- enPR: ə-măn'yo͞o-ĕnʹsĭs
- Hyphenation: a‧man‧u‧en‧sis
amanuensis (plural amanuenses)
- One employed to take dictation, or copy manuscripts.
- A clerk, secretary or stenographer, or scribe.
- 1910, Emerson Hough, chapter I, in The Purchase Price: Or The Cause of Compromise, Indianapolis, Ind.: The Bobbs-Merrill Company, OCLC 639762314, page 0088:
- “[…] We are engaged in a great work, a treatise on our river fortifications, perhaps? But since when did army officers afford the luxury of amanuenses in this simple republic? […]”
- For quotations of use of this term, see Citations:amanuensis.
- The translations below need to be checked and inserted above into the appropriate translation tables, removing any numbers. Numbers do not necessarily match those in definitions. See instructions at Wiktionary:Entry layout#Translations.
- Gamble, Harry Y. “Amanuensis.” Anchor Bible Dictionary. Vol. 1. Ed. David Noel Freedman. New York: Doubleday, 1992.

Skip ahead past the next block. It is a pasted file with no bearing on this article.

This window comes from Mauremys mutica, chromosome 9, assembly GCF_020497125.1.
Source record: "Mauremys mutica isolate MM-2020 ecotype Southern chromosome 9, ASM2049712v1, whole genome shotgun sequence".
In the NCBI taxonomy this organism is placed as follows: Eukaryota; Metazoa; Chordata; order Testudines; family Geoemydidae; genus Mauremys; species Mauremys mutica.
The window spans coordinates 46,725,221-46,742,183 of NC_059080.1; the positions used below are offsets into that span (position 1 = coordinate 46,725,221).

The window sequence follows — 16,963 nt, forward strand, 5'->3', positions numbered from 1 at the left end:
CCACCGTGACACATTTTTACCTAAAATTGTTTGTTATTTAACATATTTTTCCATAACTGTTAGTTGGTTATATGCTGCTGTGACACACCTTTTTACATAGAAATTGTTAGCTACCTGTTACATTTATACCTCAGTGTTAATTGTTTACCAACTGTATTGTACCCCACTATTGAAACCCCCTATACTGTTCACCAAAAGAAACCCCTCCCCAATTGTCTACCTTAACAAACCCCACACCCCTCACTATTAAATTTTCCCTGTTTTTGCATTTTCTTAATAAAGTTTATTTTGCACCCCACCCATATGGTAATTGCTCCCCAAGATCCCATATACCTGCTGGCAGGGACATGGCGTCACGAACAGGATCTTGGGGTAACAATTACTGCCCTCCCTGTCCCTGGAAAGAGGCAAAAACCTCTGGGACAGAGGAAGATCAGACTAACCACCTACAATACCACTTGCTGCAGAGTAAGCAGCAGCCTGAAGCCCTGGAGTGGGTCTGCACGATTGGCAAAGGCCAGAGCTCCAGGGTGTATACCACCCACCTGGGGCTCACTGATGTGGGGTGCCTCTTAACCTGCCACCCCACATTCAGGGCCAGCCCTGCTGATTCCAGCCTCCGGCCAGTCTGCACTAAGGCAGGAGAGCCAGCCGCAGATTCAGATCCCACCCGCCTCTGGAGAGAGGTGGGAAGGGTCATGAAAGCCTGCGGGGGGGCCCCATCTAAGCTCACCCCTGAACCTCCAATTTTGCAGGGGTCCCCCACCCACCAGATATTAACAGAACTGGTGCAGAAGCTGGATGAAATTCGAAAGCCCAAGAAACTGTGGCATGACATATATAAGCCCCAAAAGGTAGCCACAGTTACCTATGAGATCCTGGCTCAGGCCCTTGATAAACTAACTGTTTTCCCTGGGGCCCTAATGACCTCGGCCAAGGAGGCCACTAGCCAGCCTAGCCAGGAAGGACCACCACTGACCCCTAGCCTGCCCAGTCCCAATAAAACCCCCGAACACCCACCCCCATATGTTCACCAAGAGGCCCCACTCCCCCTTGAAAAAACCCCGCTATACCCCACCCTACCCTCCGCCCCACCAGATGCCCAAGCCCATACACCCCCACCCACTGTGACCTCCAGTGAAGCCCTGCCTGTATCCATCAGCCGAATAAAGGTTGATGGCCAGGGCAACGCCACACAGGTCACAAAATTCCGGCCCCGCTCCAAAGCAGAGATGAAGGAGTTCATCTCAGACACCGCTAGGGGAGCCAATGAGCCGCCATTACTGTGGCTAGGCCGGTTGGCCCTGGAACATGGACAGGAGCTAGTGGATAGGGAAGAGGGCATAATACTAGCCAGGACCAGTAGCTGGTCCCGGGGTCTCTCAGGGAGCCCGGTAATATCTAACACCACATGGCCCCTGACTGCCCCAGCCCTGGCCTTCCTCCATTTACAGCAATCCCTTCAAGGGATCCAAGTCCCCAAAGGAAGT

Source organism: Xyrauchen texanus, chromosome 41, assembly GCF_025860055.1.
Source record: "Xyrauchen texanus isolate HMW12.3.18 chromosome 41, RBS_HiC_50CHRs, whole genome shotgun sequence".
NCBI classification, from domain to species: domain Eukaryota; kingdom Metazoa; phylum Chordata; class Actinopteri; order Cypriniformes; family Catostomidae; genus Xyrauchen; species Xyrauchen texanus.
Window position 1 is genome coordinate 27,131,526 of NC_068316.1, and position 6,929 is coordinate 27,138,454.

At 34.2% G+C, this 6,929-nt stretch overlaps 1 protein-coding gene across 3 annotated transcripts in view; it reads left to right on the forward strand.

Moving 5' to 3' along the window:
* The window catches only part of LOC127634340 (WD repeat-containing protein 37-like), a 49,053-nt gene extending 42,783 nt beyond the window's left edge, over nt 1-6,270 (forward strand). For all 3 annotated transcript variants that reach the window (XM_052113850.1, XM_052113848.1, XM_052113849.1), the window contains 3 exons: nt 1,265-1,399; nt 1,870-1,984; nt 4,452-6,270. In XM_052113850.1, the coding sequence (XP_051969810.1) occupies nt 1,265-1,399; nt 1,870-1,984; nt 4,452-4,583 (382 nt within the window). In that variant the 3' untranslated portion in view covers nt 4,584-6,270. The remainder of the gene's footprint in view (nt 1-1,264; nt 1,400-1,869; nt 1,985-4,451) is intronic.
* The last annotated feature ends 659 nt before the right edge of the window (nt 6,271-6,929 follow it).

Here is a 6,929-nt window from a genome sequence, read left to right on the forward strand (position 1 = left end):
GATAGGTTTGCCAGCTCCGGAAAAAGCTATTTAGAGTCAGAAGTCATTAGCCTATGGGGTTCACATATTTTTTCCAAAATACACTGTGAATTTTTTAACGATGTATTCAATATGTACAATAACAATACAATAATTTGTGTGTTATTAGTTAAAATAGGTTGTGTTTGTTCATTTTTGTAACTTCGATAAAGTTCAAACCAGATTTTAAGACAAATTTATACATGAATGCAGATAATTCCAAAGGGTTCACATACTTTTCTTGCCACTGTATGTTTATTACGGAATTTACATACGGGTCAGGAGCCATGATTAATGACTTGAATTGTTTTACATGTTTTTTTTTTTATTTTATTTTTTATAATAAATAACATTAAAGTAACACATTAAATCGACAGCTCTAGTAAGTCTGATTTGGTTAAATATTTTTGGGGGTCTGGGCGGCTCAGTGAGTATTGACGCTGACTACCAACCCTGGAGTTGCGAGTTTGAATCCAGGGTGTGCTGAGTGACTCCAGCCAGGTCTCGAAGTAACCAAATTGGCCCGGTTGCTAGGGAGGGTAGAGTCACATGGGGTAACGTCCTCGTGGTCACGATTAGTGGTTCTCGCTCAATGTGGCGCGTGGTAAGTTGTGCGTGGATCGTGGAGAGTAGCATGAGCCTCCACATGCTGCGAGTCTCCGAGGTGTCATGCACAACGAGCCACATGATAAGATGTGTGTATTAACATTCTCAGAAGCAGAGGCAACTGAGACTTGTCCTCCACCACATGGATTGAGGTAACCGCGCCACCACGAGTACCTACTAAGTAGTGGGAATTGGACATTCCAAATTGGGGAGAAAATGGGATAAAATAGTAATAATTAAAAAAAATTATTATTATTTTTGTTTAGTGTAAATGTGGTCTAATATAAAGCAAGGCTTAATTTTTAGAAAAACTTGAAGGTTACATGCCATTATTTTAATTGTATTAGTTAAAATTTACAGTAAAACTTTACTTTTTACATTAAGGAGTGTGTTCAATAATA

- Longenecker, Richard N. “Ancient Amanuenses and the Pauline Epistles.” New Dimensions in New Testament Study. Eds. Richard N. Longenecker and Merrill C. Tenney. Grand Rapids: Zondervan, 1974. 281-97. idem, “On the Form, Function, and Authority of the New Testament Letters.” Scripture and Truth. Eds. D.A. Carson and John D. Woodbridge. Grand Rapids: Zondervan, 1983. 101-14.
- A teacher at an institute of higher education with a time-limited position (usually three years).
- An assistent with a scientific education, e.g. to a doctor in private practice.
āmanuēnsis m (genitive āmanuēnsis); third declension
Originally used for a slave at his master's personal service 'within hand reach', performing any command. Later, it was specifically applied to intimately trusted servants (also many freedmen) acting as a personal secretary.
Third declension i-stem.
- amanuensis in Charlton T. Lewis and Charles Short (1879) A Latin Dictionary, Oxford: Clarendon Press
- amanuensis in Harry Thurston Peck, editor (1898) Harper's Dictionary of Classical Antiquities, New York: Harper & Brothers
- amanuensis in William Smith et al., editor (1890) A Dictionary of Greek and Roman Antiquities, London: William Wayte. G. E. Marindin